Sound waves in these types of systems obey the same equations as does light under the influence of gravity, with the speed of light replaced with the speed of sound. The waves even obey the symmetries of Special Relativity, at least as long as one stays within the validity range of the approximation. This makes it possible to experimentally test the behavior of matter under the influence of gravity, and study situations that we cannot otherwise observe.
Physicists would like to know, for example, what happens nearby black holes or close (in time) to the big bang. This is most interesting when the waves also have quantum properties, in which case particles — known as phonons — are associated with the waves. For the purpose of studying quantum behavior, however, water will not suffice.
In the area of analogue gravity, theory has long been ahead of experiment, but recently experimentalists have caught up, and they are now able to also test quantum behavior. For the fluid-gravity analogy, one uses an approximation for fluids of low viscosity, which means that superfluids with near-zero viscosity are ideal systems test quantum effects. For the superfluids, physicists use condensates of a few billion atoms that are trapped and put in motion by lasers. But the technology is still experimentally challenging. It has only been in the last few years that physicists have been able to use superfluid condensates to investigate the most interesting case of analogue gravity: black hole evaporation.
The evaporation of black holes is due to quantum effects of matter fields in the curved space-time close by the event horizon. This space-time can be simulated by a flowing fluid and, since the mathematical description remains the same, a similar radiation, composed of phonons (instead of photons), should be produced. This radiation was indeed observed two years ago, which confirmed the prediction made by Stephen Hawking in 1974, that the near horizon region — black hole horizon or acoustic horizon — produces a thermal distribution of particles.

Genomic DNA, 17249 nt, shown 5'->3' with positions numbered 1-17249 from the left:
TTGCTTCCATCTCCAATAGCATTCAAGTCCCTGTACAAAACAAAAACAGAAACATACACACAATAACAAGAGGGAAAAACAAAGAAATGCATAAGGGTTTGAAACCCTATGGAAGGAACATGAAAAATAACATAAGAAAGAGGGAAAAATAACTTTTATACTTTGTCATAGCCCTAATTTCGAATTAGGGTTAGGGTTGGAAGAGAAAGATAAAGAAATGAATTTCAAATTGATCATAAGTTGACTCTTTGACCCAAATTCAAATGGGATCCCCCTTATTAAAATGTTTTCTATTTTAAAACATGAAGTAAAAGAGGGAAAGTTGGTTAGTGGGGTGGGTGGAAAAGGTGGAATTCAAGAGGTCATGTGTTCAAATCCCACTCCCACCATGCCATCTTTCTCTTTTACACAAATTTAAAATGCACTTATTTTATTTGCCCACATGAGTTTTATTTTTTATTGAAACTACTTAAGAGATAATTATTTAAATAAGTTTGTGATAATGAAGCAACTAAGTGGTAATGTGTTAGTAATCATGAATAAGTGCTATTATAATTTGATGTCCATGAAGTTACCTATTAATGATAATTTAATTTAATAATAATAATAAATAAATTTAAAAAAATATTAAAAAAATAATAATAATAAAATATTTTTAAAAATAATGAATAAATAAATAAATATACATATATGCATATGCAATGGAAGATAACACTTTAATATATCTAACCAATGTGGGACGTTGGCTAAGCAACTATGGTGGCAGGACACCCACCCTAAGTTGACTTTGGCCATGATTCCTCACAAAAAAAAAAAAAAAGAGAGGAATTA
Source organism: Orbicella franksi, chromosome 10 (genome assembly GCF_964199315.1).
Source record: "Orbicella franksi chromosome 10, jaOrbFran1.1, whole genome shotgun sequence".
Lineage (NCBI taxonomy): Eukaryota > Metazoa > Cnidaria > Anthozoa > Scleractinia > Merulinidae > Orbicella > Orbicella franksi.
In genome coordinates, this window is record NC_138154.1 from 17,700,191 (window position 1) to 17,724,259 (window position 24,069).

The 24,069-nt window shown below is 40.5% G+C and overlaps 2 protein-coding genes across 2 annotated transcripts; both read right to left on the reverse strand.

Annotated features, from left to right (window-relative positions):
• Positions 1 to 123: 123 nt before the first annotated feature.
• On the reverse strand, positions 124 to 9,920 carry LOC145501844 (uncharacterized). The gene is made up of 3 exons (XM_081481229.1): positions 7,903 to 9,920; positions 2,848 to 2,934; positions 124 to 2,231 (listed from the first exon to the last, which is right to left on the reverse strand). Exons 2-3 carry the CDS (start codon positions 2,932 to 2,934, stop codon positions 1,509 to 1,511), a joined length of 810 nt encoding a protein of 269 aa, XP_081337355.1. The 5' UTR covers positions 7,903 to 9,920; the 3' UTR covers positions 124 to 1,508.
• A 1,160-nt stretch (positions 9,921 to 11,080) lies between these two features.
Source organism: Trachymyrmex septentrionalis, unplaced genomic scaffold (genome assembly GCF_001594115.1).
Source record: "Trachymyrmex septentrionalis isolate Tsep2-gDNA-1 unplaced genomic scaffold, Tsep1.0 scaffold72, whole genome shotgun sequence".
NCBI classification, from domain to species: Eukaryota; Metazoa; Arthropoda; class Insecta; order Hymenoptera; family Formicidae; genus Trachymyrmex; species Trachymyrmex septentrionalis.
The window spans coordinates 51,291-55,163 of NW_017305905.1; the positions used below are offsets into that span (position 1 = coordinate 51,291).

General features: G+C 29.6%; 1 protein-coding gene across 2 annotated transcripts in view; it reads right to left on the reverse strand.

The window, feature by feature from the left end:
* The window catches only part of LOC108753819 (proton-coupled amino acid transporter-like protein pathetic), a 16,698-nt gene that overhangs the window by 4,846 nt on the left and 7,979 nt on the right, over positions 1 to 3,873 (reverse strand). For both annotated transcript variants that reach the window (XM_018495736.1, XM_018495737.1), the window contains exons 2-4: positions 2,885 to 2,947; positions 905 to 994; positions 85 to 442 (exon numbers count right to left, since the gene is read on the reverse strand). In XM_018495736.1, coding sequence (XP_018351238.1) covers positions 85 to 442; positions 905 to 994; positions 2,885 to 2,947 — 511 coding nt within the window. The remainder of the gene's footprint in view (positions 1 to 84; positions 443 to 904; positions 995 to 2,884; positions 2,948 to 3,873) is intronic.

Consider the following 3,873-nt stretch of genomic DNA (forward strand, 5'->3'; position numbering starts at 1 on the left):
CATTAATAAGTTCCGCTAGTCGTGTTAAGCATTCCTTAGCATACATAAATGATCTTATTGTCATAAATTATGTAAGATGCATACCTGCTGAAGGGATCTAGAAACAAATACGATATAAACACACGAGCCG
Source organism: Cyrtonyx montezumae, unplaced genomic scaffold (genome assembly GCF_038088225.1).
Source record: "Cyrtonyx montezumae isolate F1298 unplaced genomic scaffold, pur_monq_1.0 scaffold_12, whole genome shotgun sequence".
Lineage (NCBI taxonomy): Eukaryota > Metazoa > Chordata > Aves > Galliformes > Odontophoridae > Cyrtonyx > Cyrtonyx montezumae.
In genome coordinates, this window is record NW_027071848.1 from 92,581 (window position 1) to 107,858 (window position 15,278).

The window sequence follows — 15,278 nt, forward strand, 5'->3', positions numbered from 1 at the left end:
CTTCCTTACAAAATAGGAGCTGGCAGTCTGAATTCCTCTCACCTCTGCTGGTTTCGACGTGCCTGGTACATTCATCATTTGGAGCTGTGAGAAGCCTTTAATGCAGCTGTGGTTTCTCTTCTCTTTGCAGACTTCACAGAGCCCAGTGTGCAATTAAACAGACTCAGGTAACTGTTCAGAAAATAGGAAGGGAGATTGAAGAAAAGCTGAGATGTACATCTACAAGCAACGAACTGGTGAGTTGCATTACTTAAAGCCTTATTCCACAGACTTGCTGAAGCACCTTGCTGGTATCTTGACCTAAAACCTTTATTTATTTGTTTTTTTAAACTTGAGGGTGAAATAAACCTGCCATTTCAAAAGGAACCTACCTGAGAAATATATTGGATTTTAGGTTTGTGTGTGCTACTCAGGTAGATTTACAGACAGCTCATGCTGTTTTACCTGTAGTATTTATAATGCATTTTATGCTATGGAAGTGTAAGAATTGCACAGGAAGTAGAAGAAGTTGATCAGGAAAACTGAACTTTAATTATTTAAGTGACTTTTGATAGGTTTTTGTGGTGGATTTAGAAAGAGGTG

The earlier experiment, however, could not confirm the Hawking radiation’s most interesting aspect: that the particles inside and outside the horizon share mutual information. According to Hawking’s calculation, they are “entangled partners,” which means that individually their quantum numbers have no distinct value; instead, they could share properties in several ways.
A typical example of an entangled pair are two particles with total spin zero that move into opposite directions. Either the left-moving particle has spin +1 and the right-moving has spin -1, or the other way around. But that’s the only information we have at our disposal: the individual particles do not have a pre-determined value for their spins until measured. The particles of the Hawking radiation inside and outside the Horizon should form entangled pairs like this.